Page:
“I’D DO ANYTHIIIIIING,” is probably what a lot of people would be shouting when asked what they would do to have this year not be the final cross-country Vans Warped Tour. Conveniently enough, it’s also what those same people were shouting at Simple Plan during their set at the Journeys Right Foot stage at Warped Tour’s stop in Wantagh, New York. The multi-platinum Canadian pop-punk outfit have been Warped Tour staples, playing multiple times since forming in 1999. Veterans of the scene, it seemed only fitting that the band closed the day’s festivities.
Before that set, guitarist Jeff Stinco sat down to talk about how Warped Tour first rolled into their home turf of Canada and the importance of the Warped Tour brand.
TYF: So how many times have you guys played Warped Tour?
Jeff: This is the 12th time actually. This is the third time we’ve played a full Warped Tour, we have played two weeks here and there before. It’s part of our culture. The first few shows we played in our career were Warped Tours that played around in Toronto, Buffalo and Montreal. We grew up in that scene, we were actually spectators at Warped Tour and it gave us flight to do this on our own. It’s an important tour because it bridges the gap between punk, pop, metal and all the subgenres surrounding everything around there. So it’s an important cultural event and when we heard that it was going to be the last one we were like, “Yeah we’re not missing that.”
TYF: So when was the first time you guys heard about Warped Tour, not just played but heard about it?
Jeff: Actually, we were demoing a song called “I’d Do Anything” on our first record and Blink-182 were playing Toronto. I had heard about the Warped Tour before but it was the first time I had actually paid attention to it. My drummer went to Toronto, met with the Blink-182 guys, played them the song and they were stoked about it. They loved the song, Mark [Hoppus, Blink-182’s bassist] actually was all for it and gave us his stamp of approval. It ended up being the song that he sang on and that’s all because of that meeting at Warped Tour. So this was the first time I was really paying attention to it, although I was aware of it prior.
TYF: How was Warped Tour always in the back of your mind and being passed around while talked about?
Jeff: Well I’m from Montreal and the festival came a few times, it was an important festival. To be fair, I was part of another scene back then. I was studying classical music and was not really paying attention to what was going on in the rock world. My first real connection with Warped Tour was when Blink-182 played Toronto.
TYF: So the classical music thing, is that why there’s a string arrangement in “Untitled” or is that something unrelated?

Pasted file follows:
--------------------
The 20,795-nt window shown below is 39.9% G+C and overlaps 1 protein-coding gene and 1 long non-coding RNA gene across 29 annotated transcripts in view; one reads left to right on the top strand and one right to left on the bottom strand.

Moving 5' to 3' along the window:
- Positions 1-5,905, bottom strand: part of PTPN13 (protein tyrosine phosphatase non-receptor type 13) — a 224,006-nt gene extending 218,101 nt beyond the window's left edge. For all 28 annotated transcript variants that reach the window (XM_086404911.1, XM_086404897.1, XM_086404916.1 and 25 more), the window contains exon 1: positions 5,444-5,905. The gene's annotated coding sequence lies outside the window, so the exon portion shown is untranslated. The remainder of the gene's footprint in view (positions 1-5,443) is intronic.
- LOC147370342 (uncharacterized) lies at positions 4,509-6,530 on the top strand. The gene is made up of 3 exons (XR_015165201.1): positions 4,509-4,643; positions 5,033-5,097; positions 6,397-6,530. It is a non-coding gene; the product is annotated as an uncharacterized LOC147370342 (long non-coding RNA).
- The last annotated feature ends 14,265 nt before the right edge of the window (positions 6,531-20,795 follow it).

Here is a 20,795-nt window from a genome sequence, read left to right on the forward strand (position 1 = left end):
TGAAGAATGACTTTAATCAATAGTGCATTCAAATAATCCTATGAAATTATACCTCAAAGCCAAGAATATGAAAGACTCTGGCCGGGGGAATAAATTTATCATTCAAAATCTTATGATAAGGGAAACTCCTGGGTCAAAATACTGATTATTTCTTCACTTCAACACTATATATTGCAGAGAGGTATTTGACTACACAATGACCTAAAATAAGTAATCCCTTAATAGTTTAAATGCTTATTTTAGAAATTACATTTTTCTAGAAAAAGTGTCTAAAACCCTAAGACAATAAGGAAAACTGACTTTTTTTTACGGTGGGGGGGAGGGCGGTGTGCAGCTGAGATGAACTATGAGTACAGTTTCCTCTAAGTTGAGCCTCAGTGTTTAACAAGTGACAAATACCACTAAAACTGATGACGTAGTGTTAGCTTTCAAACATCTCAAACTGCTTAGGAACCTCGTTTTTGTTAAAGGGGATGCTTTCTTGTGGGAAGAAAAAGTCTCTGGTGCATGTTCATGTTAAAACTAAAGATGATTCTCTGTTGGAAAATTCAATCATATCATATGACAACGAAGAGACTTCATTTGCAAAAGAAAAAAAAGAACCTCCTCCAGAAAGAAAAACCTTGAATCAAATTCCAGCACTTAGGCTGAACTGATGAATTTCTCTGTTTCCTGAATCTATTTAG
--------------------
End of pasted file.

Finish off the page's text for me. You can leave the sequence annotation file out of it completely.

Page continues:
Jeff: You do your homework. No we were working with Bob Rock at the time, who did a few Metallica records, and on The Black Album there were some amazing string arrangements that enhanced the songs. We were like kids in a candy store, we could get whatever we wanted back then when we were doing really well. We told Bob, “Can we get a symphony orchestra on that song,” and he said, “No, not a symphony orchestra but you can get a string arrangement on there.” We always wanted to push the boundaries of what this band was all about and try new things within the confine of the aesthetic that Simple Plan is known for.
TYF: Tell me about the first time you guys played Warped Tour. What was that like?
Jeff: I’m not sure if Warped Tour in Montreal was the first time or if it was Warped Tour Toronto. I do remember we were playing the Ernie Ball stage in Toronto and it was a tiny stage, it was mid-afternoon and it became pure chaos. We had recorded the album in Toronto, a very famous radio DJ had decided to start playing the songs on the radio on his own without the aid of a programmer, he just kinda took it upon himself to promote the band and it blew up. Within Ontario, it really created quite a big buzz. So when we played that show, and I believe the Warped Tour people did not even know who the hell was Simple Plan, it was huge. It was really chaotic, it was crazy, and it was way too small of a stage for us to play back then. What a great experience, it was pretty good for our ego as well.
TYF: Why was it good for your ego?
Jeff: In the early days of the band, you have a lot of failures: you’re being told you’re not enough of that, you’re being turned down by labels, sometimes it works, sometimes it doesn’t. So it’s good to have a seal of approval in a specific market like Toronto, a music city, and it was cool to have fans show up and see that you can start a fire somehow with your music.
TYF: What was it like back then with the show in Toronto compared to what you’ve seen over the years?